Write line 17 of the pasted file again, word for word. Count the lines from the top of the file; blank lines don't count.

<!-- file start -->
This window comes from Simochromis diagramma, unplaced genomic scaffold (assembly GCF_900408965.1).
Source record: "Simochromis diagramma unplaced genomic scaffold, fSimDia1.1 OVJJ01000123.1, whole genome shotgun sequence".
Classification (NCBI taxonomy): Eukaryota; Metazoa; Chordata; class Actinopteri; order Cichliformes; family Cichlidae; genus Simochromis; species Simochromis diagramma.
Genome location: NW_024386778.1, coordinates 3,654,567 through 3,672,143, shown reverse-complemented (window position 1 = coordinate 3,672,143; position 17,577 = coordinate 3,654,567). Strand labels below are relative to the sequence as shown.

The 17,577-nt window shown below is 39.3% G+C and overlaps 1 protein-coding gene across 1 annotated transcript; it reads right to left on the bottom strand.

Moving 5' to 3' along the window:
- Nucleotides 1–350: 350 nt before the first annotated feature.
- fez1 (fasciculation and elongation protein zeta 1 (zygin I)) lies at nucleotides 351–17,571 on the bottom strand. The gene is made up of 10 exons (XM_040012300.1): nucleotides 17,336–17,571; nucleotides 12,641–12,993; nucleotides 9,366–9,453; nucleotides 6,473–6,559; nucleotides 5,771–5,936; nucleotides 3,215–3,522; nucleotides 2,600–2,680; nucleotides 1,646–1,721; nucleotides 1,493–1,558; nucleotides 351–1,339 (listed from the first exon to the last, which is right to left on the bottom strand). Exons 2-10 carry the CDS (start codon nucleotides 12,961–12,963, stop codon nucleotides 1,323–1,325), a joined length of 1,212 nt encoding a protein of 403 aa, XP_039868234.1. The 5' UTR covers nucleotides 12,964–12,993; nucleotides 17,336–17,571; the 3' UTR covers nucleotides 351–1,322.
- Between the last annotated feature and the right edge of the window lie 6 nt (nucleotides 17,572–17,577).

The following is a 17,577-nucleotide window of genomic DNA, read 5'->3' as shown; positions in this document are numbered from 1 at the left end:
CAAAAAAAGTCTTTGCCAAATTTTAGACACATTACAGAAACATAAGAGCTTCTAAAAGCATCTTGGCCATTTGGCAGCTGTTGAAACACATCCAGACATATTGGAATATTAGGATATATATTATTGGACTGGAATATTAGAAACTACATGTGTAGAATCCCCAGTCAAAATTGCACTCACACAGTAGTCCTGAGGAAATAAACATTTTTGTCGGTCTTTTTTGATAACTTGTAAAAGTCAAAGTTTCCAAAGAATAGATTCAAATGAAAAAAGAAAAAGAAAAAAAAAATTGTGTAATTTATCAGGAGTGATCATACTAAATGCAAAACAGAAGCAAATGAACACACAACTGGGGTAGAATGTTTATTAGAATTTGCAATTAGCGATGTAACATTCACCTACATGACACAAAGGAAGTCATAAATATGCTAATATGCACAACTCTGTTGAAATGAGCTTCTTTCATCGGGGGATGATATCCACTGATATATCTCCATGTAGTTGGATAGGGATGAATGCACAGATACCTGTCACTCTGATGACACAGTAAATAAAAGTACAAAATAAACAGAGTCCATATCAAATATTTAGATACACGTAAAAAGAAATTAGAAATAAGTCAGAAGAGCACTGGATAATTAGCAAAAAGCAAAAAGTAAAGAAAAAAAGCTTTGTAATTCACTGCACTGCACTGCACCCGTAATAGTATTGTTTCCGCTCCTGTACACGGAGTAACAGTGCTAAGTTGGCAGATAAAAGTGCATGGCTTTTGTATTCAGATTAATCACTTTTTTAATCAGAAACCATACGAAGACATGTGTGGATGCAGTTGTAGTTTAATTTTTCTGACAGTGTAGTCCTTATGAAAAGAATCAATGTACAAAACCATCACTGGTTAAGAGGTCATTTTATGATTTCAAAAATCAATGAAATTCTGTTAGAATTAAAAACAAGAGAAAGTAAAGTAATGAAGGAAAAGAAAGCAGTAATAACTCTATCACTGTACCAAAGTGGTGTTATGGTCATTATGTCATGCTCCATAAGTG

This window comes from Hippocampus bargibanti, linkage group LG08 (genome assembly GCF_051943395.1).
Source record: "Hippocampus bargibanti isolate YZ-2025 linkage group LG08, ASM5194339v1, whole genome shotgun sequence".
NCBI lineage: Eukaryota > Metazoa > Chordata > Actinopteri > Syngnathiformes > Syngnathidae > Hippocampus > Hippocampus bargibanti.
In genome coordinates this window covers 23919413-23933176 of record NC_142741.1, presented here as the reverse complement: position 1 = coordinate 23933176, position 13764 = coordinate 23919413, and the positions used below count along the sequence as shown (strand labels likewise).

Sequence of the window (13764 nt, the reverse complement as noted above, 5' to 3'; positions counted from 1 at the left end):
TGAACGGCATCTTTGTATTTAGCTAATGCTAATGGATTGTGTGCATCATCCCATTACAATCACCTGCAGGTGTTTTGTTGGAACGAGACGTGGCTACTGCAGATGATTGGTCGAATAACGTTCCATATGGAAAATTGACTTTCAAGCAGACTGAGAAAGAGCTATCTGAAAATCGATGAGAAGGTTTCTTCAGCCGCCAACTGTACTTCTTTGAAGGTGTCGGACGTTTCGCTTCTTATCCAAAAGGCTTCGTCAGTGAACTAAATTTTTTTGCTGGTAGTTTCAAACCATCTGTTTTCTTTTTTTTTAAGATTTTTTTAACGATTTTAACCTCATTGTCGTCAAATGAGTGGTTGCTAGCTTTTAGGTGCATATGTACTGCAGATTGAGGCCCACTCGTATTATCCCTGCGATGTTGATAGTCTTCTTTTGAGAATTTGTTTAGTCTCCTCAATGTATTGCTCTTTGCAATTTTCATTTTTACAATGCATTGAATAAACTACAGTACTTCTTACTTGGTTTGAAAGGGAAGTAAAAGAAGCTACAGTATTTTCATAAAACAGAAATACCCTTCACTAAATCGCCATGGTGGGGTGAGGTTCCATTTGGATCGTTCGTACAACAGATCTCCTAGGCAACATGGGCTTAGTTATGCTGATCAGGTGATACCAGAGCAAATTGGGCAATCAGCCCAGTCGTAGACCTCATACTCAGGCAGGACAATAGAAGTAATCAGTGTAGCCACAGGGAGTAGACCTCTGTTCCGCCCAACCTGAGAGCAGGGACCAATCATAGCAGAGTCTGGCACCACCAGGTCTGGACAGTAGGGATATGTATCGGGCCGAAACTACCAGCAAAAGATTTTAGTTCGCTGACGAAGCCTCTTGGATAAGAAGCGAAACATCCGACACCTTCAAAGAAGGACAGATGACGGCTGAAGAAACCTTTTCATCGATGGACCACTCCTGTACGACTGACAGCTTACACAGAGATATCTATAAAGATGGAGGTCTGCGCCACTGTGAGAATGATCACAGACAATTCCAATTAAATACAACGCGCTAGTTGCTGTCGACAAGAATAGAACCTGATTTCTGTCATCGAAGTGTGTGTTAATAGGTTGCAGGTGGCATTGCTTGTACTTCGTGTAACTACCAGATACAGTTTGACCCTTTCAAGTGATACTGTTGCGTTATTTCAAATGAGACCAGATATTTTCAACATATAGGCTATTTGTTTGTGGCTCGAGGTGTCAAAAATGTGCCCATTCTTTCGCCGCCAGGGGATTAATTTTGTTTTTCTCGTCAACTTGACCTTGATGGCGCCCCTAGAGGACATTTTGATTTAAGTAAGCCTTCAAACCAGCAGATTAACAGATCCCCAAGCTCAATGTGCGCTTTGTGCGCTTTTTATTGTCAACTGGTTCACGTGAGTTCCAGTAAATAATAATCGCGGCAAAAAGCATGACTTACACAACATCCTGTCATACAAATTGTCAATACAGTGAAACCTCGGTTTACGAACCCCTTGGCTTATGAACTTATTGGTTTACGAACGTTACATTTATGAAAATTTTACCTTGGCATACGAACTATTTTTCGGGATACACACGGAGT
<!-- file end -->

TGAACGGCATCTTTGTATTTAGCTAATGCTAATGGATTGTGTGCATCATCCCATTACAATCACCTGCAGGTGTTTTGTTGGAACGAGACGTGGCTACTGCAGATGATTGGTCGAATAACGTTCCATATGGAAAATTGACTTTCAAGCAGACTGAGAAAGAGCTATCTGAAAATCGATGAGAAGGTTTCTTCAGCCGCCAACTGTACTTCTTTGAAGGTGTCGGACGTTTCGCTTCTTATCCAAAAGGCTTCGTCAGTGAACTAAATTTTTTTGCTGGTAGTTTCAAACCATCTGTTTTCTTTTTTTTTAAGATTTTTTTAACGATTTTAACCTCATTGTCGTCAAATGAGTGGTTGCTAGCTTTTAGGTGCATATGTACTGCAGATTGAGGCCCACTCGTATTATCCCTGCGATGTTGATAGTCTTCTTTTGAGAATTTGTTTAGTCTCCTCAATGTATTGCTCTTTGCAATTTTCATTTTTACAATGCATTGAATAAACTACAGTACTTCTTACTTGGTTTGAAAGGGAAGTAAAAGAAGCTACAGTATTTTCATAAAACAGAAATACCCTTCACTAAATCGCCATGGTGGGGTGAGGTTCCATTTGGATCGTTCGTACAACAGATCTCCTAGGCAACATGGGCTTAGTTATGCTGATCAGGTGATACCAGAGCAAATTGGGCAATCAGCCCAGTCGTAGACCTCATACTCAGGCAGGACAATAGAAGTAATCAGTGTAGCCACAGGGAGTAGACCTCTGTTCCGCCCAACCTGAGAGCAGGGACCAATCATAGCAGAGTCTGGCACCACCAGGTCTGGACAGTAGGGATATGTATCGGGCCGAAACTACCAGCAAAAGATTTTAGTTCGCTGACGAAGCCTCTTGGATAAGAAGCGAAACATCCGACACCTTCAAAGAAGGACAGATGACGGCTGAAGAAACCTTTTCATCGATGGACCACTCCTGTACGACTGACAGCTTACACAGAGATATCTATAAAGATGGAGGTCTGCGCCACTGTGAGAATGATCACAGACAATTCCAATTAAATACAACGCGCTAGTTGCTGTCGACAAGAATAGAACCTGATTTCTGTCATCGAAGTGTGTGTTAATAGGTTGCAGGTGGCATTGCTTGTACTTCGTGTAACTACCAGATACAGTTTGACCCTTTCAAGTGATACTGTTGCGTTATTTCAAATGAGACCAGATATTTTCAACATATAGGCTATTTGTTTGTGGCTCGAGGTGTCAAAAATGTGCCCATTCTTTCGCCGCCAGGGGATTAATTTTGTTTTTCTCGTCAACTTGACCTTGATGGCGCCCCTAGAGGACATTTTGATTTAAGTAAGCCTTCAAACCAGCAGATTAACAGATCCCCAAGCTCAATGTGCGCTTTGTGCGCTTTTTATTGTCAACTGGTTCACGTGAGTTCCAGTAAATAATAATCGCGGCAAAAAGCATGACTTACACAACATCCTGTCATACAAATTGTCAATACAGTGAAACCTCGGTTTACGAACCCCTTGGCTTATGAACTTATTGGTTTACGAACGTTACATTTATGAAAATTTTACCTTGGCATACGAACTATTTTTCGGGATACACACGGAGT